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Good and Bad News About Cancer Drug

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WebMD Health News
Reviewed by Gary D. Vogin, MD

Dec. 7, 2001 -- The cancer drug Gleevec made a big splash earlier this year when it came onto the scene as the first drug that gets right to the core of the cancer. New studies show that it continues to offer hope for people fighting a difficult-to-treat type of leukemia, but researchers are starting to see problems.

Gleevec was approved in May of this year for treatment of chronic myeloid leukemia (CML). In CML, white blood cells grow out of control, eventually driving out oxygen-carrying red blood cells. The person then develops chronic anemia and wastes away. About 4,500 Americans per year develop this malignancy, which is often untreatable in its later stage.

CML is caused by a genetic abnormality and Gleevec stops this mutation in its tracks. Previous research has shown that Gleevec can dramatically reduce the number of cancer cells in the blood.

In a new study presented at a meeting of cancer specialists, Hagop M. Kantarjian, MD, looked at more than 500 people with CML. They had not responded to or were unable to tolerate previous treatment, so they were put on Gleevec. Kantarjian is with M.D. Anderson Cancer Center in Houston.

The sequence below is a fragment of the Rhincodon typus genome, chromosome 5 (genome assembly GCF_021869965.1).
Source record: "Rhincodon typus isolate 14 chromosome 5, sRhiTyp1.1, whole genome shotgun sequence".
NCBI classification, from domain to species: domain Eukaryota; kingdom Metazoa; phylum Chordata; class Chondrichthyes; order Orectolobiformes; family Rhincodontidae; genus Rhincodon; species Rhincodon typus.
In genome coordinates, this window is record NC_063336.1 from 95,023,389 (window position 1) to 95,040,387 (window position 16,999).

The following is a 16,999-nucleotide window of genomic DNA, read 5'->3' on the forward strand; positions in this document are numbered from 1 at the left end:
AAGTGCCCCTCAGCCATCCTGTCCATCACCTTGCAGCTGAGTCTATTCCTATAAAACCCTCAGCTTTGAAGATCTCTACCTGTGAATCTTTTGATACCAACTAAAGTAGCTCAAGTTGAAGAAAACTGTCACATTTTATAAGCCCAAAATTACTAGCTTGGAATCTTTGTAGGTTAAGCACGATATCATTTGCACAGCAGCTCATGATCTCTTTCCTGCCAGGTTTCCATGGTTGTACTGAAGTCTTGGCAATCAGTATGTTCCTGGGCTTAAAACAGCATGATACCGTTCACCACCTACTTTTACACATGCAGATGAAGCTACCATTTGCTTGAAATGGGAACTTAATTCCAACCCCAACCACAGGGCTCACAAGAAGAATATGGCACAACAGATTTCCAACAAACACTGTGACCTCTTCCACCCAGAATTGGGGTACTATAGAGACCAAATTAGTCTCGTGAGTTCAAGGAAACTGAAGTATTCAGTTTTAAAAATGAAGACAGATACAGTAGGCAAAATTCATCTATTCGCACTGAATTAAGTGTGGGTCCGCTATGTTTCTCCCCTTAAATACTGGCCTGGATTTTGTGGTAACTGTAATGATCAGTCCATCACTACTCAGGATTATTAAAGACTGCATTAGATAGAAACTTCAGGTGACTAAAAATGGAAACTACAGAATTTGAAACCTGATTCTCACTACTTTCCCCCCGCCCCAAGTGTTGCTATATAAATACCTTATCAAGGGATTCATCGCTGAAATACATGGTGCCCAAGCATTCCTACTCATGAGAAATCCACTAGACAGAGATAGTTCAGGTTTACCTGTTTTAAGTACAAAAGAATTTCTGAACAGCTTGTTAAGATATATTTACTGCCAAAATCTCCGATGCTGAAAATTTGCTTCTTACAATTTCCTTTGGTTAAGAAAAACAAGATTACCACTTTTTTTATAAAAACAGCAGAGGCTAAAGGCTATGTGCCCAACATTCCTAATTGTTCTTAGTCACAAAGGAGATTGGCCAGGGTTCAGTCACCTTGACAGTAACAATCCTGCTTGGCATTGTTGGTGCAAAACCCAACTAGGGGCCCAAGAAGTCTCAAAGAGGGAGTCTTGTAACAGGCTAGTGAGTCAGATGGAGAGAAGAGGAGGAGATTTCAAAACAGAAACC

With Gleevec, more than 90% of the study participants had their blood counts return to normal. The drug also dramatically decreased the number of cancer cells in more than half of these people, and 35% had a complete response. Severe side effects occurred in about 5% of people who took it.

The study was funded by Novartis pharmaceuticals, Gleevec's manufacturer.

But researchers are beginning to see that over time, some become resistant to Gleevec's effects. After one year, this happened in 8%, and 3% died.

But this death rate is much less than for people who do not respond to traditional treatment. Typically, up to 20% of these people would die each year.

In a second presentation at the meeting, Andreas Hockhaus, of the University of Heidelberg, Germany, reported that Gleevec can, in fact, lead to genetic changes that make the drug not work.

Gleevec continues to show great promise for the treatment of CML. And we will likely see a flurry of research into drugs that get to the core of the genetic mutations that cause the cancer. Treatments like this will hopefully one day lead to more use of the word "cure" when talking about cancer.

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